We need an extra qubit (called an ancillary qubit) to implement an OR of two inputs. So for each OR gate, we need an extra qubit. The general construction is below (try changing the value of $n$). The circuit for $n=3$ below implements $a \vee b \vee c$ using two extra qubits. The construction below uses poly($n$)-qubits ($2n-1$) to implement an OR of $n$ bits. Minimizing the number of ancillae needed to implement a classical circuit is an important optimization problem in the design of quantum circuits.

Once again remember to correctly load inputs $a,b,c$ in qubits $q_0, q_1, q_3$ respectively. The output is available in $q_4.$ The input qubits $q_0, q_1, q_3, q_5, \ldots$ all have two $X$ gate; therefore at the end output is the same as the input on these qubits. The ancilla $q_2, q_4$ have intermediate results $q_2 = q_0 \vee q_1, q_4 = q_2 \vee q_3$ which can be discarded at the end of the computation.

# Q_f
# General construction q0, q1, q3, q5, q7, ... data
# ancillary qubits are q2,  q4, ..q_{2n-2}
# result is in q_{2(n-1)}

n = 3
ckt = QuantumCircuit(2*n-1)

OR(0,1,2)
ckt.barrier()
for i in range(1,n-1):
OR(2*i, 2*i+1, 2*i+2)
ckt.barrier()

ckt.draw('mpl') Once again let’s check the behaviour of the OR-3 using the unitary. The ancilla is always $0$ if the inputs $q_0 q_1 q_3$ are $000$ then for input $00000$ the output should be $00000$. The table below shows the classical inputs and corresponding outputs. The index of the non-zero entry (1) in the basis vector is shown under the index column.

$q_4 q_3 q_2 q_1 q_0$ Input Index Output Output Index
00000 0 00000 0
00001 1 10101 21
00010 2 10110 22
00011 3 10111 23
01000 8 11000 24
01001 9 11101 29
01010 10 11110 30
01011 11 11111 31

As shown below, the outputs are as expected on the inputs in the table above.

#import numpy  as np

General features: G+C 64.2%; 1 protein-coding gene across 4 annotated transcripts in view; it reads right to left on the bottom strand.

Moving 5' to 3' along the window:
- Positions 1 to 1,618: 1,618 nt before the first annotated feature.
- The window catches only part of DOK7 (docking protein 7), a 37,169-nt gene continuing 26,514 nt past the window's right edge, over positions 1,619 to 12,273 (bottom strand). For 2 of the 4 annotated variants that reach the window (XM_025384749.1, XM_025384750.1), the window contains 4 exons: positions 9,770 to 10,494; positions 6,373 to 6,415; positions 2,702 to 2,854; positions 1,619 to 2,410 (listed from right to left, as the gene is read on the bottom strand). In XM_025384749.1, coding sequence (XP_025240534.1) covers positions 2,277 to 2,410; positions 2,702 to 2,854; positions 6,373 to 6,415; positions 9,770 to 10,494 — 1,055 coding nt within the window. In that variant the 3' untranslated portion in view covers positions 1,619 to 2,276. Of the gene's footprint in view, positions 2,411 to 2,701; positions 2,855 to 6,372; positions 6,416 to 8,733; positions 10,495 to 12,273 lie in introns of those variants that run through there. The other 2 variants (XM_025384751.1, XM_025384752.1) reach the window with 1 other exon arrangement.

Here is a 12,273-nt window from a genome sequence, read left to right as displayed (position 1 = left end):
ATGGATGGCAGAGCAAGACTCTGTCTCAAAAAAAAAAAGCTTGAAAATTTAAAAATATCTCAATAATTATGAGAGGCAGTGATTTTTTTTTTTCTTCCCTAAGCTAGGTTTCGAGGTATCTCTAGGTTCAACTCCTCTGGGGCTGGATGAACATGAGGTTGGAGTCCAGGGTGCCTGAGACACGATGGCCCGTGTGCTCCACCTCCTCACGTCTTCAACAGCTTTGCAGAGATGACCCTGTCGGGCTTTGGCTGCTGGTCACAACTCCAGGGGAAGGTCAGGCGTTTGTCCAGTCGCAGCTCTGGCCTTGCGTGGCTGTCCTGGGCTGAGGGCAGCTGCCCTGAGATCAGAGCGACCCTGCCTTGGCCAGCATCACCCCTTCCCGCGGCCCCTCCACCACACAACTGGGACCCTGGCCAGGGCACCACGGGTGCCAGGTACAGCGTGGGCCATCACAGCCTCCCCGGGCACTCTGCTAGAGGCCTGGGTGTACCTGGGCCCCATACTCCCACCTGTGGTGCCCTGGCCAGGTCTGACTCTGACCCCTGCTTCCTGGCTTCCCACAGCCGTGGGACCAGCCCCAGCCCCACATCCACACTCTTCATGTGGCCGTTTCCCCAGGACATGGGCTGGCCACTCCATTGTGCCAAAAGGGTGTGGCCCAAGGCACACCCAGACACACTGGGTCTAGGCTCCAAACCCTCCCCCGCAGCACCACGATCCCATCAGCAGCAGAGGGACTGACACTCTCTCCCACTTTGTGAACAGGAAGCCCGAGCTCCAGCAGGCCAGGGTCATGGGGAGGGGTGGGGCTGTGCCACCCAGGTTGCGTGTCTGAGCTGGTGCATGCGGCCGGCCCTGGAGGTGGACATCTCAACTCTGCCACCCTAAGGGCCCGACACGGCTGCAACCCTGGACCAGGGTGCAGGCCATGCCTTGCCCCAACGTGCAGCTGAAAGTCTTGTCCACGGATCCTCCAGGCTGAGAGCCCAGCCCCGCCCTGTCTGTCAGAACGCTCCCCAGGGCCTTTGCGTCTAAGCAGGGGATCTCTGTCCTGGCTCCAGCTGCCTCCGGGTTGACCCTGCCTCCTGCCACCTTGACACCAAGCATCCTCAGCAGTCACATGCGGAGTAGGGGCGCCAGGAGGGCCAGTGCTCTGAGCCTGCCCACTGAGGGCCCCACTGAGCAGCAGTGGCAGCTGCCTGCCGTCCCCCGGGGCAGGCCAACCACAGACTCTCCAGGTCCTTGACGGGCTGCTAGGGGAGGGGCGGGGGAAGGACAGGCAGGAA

backend = Aer.get_backend('unitary_simulator')

job = execute(ckt, backend)
result = job.result()

Op = result.get_unitary(ckt, decimals=0)
print(Op.real)

print("Verfiying the OR-3 Circuit")

inputs = [0,1,2,3,8,9,10,11] # inputs

for x in inputs :
inp = np.zeros(32)
inp[x] =1
print(np.where(Op.real @ inp == 1)) # print the index


[[1. 0. 0. ... 0. 0. 0.]
[0. 0. 0. ... 0. 0. 0.]
[0. 0. 0. ... 0. 0. 0.]
...
[0. 0. 0. ... 0. 0. 0.]
[0. 0. 0. ... 0. 0. 0.]
[0. 0. 0. ... 0. 0. 0.]]
Verfiying the OR-3 Circuit










Final Step: $Q_f^{\pm}$

So far we have constructed a quantum circuit $Q_f$ given a classical function $f$. Next and the final step in this trick is to convert the output of $Q_f$ to $+1, -1$ (from $1,0$). For this a little familiarity with Dirac’s braket notation is needed. You may skip the rest of this paragraph on the first reading. This requires another ancilla, $q_5$ for our example. We modify the circuit for $Q_f$ such that $q_4 = q_5 \oplus Q_f(x)$ on input $x$. Suppose, $q_5$ is in state $1/\sqrt{2}(\mid{0} \rangle) - \mid{1} \rangle).$ Ignoring the normalizing constant, the state is $$\mid{x} \rangle) \otimes(\mid{0} \rangle - \mid{1} \rangle)$$ $$\mid{x~0} \rangle - \mid{x~1} \rangle$$ Application of $Q_f$ results in $$Q_f\mid{x~0} \rangle - Q_f\mid{x~1} \rangle$$ If $Q_f(x) = 0$ then the state is $$\mid{x~0} \rangle - \mid{x~1} \rangle = (-1)^{f(x)} (\mid{x} \rangle\otimes (\mid{0} \rangle - \mid{1} \rangle)$$ else ($Q_f(x) = 1$), the state is $$\mid{x~1} \rangle - \mid{x~0} \rangle = (-1)^{f(x)} (\mid{x} \rangle\otimes (\mid{0} \rangle - \mid{1} \rangle).$$ The previous two states are obtained through CX gate applied to $q_4$ with $q_5$ as the control. Thus we have $+1, -1$ instead to $0,1$. The question that remains is how to put $q_5$ in the desired state. Applying an $X$ gate, sets $q_5$ to $\mid{1} \rangle$ and $H \mid{1} \rangle$ is the desired state. The last step is to invert the $XH$ operations on $q_5$. This step reverts $q_5$ to $0$ and simplifies the bookkeeping, and we know where to expect the results.